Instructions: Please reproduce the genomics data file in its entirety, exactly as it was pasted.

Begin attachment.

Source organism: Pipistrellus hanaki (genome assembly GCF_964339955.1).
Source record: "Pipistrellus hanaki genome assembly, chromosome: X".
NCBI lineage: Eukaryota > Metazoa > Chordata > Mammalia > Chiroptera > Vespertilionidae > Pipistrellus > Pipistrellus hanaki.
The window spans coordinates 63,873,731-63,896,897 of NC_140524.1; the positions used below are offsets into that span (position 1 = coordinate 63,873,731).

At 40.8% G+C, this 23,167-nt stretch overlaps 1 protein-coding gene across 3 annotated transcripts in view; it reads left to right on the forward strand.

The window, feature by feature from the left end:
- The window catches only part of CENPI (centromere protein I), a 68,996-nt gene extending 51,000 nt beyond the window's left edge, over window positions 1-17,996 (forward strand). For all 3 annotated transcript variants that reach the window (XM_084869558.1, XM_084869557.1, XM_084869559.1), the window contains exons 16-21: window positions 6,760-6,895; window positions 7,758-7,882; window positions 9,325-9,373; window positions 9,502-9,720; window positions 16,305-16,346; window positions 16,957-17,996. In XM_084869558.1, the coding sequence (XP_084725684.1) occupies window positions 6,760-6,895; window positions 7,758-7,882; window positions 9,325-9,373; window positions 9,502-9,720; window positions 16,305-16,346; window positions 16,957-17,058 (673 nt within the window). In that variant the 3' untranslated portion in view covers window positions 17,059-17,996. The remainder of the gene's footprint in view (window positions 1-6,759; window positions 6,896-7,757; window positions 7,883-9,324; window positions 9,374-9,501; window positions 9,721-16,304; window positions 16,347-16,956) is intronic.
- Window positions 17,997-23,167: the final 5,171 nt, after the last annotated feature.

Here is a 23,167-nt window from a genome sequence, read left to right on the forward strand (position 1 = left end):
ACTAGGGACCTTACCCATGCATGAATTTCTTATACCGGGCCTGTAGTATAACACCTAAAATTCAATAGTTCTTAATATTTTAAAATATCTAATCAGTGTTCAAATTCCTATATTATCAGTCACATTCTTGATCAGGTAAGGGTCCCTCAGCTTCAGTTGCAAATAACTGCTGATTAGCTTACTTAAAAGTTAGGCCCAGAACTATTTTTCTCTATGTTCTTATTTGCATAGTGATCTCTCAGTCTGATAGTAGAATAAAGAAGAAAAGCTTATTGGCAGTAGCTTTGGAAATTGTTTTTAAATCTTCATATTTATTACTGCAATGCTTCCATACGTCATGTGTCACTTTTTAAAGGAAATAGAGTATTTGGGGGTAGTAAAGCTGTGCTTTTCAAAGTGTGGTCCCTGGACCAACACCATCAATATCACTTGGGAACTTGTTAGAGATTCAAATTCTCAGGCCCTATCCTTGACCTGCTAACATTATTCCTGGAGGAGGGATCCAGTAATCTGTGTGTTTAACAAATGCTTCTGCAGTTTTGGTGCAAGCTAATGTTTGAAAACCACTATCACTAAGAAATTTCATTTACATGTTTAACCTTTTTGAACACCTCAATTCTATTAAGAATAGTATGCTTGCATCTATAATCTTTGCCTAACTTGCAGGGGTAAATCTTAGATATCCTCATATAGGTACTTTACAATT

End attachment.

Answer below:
Source organism: Pipistrellus hanaki (genome assembly GCF_964339955.1).
Source record: "Pipistrellus hanaki genome assembly, chromosome: X".
NCBI lineage: Eukaryota > Metazoa > Chordata > Mammalia > Chiroptera > Vespertilionidae > Pipistrellus > Pipistrellus hanaki.
The window spans coordinates 63,873,731-63,896,897 of NC_140524.1; the positions used below are offsets into that span (position 1 = coordinate 63,873,731).

At 40.8% G+C, this 23,167-nt stretch overlaps 1 protein-coding gene across 3 annotated transcripts in view; it reads left to right on the forward strand.

The window, feature by feature from the left end:
- The window catches only part of CENPI (centromere protein I), a 68,996-nt gene extending 51,000 nt beyond the window's left edge, over window positions 1-17,996 (forward strand). For all 3 annotated transcript variants that reach the window (XM_084869558.1, XM_084869557.1, XM_084869559.1), the window contains exons 16-21: window positions 6,760-6,895; window positions 7,758-7,882; window positions 9,325-9,373; window positions 9,502-9,720; window positions 16,305-16,346; window positions 16,957-17,996. In XM_084869558.1, the coding sequence (XP_084725684.1) occupies window positions 6,760-6,895; window positions 7,758-7,882; window positions 9,325-9,373; window positions 9,502-9,720; window positions 16,305-16,346; window positions 16,957-17,058 (673 nt within the window). In that variant the 3' untranslated portion in view covers window positions 17,059-17,996. The remainder of the gene's footprint in view (window positions 1-6,759; window positions 6,896-7,757; window positions 7,883-9,324; window positions 9,374-9,501; window positions 9,721-16,304; window positions 16,347-16,956) is intronic.
- Window positions 17,997-23,167: the final 5,171 nt, after the last annotated feature.

Here is a 23,167-nt window from a genome sequence, read left to right on the forward strand (position 1 = left end):
ACTAGGGACCTTACCCATGCATGAATTTCTTATACCGGGCCTGTAGTATAACACCTAAAATTCAATAGTTCTTAATATTTTAAAATATCTAATCAGTGTTCAAATTCCTATATTATCAGTCACATTCTTGATCAGGTAAGGGTCCCTCAGCTTCAGTTGCAAATAACTGCTGATTAGCTTACTTAAAAGTTAGGCCCAGAACTATTTTTCTCTATGTTCTTATTTGCATAGTGATCTCTCAGTCTGATAGTAGAATAAAGAAGAAAAGCTTATTGGCAGTAGCTTTGGAAATTGTTTTTAAATCTTCATATTTATTACTGCAATGCTTCCATACGTCATGTGTCACTTTTTAAAGGAAATAGAGTATTTGGGGGTAGTAAAGCTGTGCTTTTCAAAGTGTGGTCCCTGGACCAACACCATCAATATCACTTGGGAACTTGTTAGAGATTCAAATTCTCAGGCCCTATCCTTGACCTGCTAACATTATTCCTGGAGGAGGGATCCAGTAATCTGTGTGTTTAACAAATGCTTCTGCAGTTTTGGTGCAAGCTAATGTTTGAAAACCACTATCACTAAGAAATTTCATTTACATGTTTAACCTTTTTGAACACCTCAATTCTATTAAGAATAGTATGCTTGCATCTATAATCTTTGCCTAACTTGCAGGGGTAAATCTTAGATATCCTCATATAGGTACTTTACAATT